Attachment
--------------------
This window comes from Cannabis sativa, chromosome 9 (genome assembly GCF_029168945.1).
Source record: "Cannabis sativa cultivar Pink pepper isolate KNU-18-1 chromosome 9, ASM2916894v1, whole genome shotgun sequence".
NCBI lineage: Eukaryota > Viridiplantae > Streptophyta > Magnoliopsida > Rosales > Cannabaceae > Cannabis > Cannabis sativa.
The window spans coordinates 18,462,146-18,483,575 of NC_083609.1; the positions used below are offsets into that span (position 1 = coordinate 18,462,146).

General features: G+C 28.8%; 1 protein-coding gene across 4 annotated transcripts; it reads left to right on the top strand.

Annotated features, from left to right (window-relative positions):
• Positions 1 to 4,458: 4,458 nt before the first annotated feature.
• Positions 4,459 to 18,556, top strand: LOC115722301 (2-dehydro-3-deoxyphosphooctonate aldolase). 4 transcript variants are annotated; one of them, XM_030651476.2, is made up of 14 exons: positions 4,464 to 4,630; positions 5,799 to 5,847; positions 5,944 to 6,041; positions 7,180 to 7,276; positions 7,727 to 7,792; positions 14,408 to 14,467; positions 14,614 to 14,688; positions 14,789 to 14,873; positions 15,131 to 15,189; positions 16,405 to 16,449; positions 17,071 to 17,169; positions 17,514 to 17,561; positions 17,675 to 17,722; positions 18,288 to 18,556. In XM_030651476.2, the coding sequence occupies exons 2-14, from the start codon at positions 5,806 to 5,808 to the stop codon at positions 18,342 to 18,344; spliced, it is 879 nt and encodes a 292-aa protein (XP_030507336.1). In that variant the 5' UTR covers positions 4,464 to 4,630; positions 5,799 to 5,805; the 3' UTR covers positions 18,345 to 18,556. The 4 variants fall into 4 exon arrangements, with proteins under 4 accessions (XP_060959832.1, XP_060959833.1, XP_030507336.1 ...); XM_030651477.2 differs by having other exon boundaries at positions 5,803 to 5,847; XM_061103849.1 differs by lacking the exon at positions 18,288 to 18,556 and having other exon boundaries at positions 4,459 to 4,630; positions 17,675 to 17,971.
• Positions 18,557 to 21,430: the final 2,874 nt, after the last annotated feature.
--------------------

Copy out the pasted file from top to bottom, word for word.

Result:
This window comes from Cannabis sativa, chromosome 9 (genome assembly GCF_029168945.1).
Source record: "Cannabis sativa cultivar Pink pepper isolate KNU-18-1 chromosome 9, ASM2916894v1, whole genome shotgun sequence".
NCBI lineage: Eukaryota > Viridiplantae > Streptophyta > Magnoliopsida > Rosales > Cannabaceae > Cannabis > Cannabis sativa.
The window spans coordinates 18,462,146-18,483,575 of NC_083609.1; the positions used below are offsets into that span (position 1 = coordinate 18,462,146).

General features: G+C 28.8%; 1 protein-coding gene across 4 annotated transcripts; it reads left to right on the top strand.

Annotated features, from left to right (window-relative positions):
• Positions 1 to 4,458: 4,458 nt before the first annotated feature.
• Positions 4,459 to 18,556, top strand: LOC115722301 (2-dehydro-3-deoxyphosphooctonate aldolase). 4 transcript variants are annotated; one of them, XM_030651476.2, is made up of 14 exons: positions 4,464 to 4,630; positions 5,799 to 5,847; positions 5,944 to 6,041; positions 7,180 to 7,276; positions 7,727 to 7,792; positions 14,408 to 14,467; positions 14,614 to 14,688; positions 14,789 to 14,873; positions 15,131 to 15,189; positions 16,405 to 16,449; positions 17,071 to 17,169; positions 17,514 to 17,561; positions 17,675 to 17,722; positions 18,288 to 18,556. In XM_030651476.2, the coding sequence occupies exons 2-14, from the start codon at positions 5,806 to 5,808 to the stop codon at positions 18,342 to 18,344; spliced, it is 879 nt and encodes a 292-aa protein (XP_030507336.1). In that variant the 5' UTR covers positions 4,464 to 4,630; positions 5,799 to 5,805; the 3' UTR covers positions 18,345 to 18,556. The 4 variants fall into 4 exon arrangements, with proteins under 4 accessions (XP_060959832.1, XP_060959833.1, XP_030507336.1 ...); XM_030651477.2 differs by having other exon boundaries at positions 5,803 to 5,847; XM_061103849.1 differs by lacking the exon at positions 18,288 to 18,556 and having other exon boundaries at positions 4,459 to 4,630; positions 17,675 to 17,971.
• Positions 18,557 to 21,430: the final 2,874 nt, after the last annotated feature.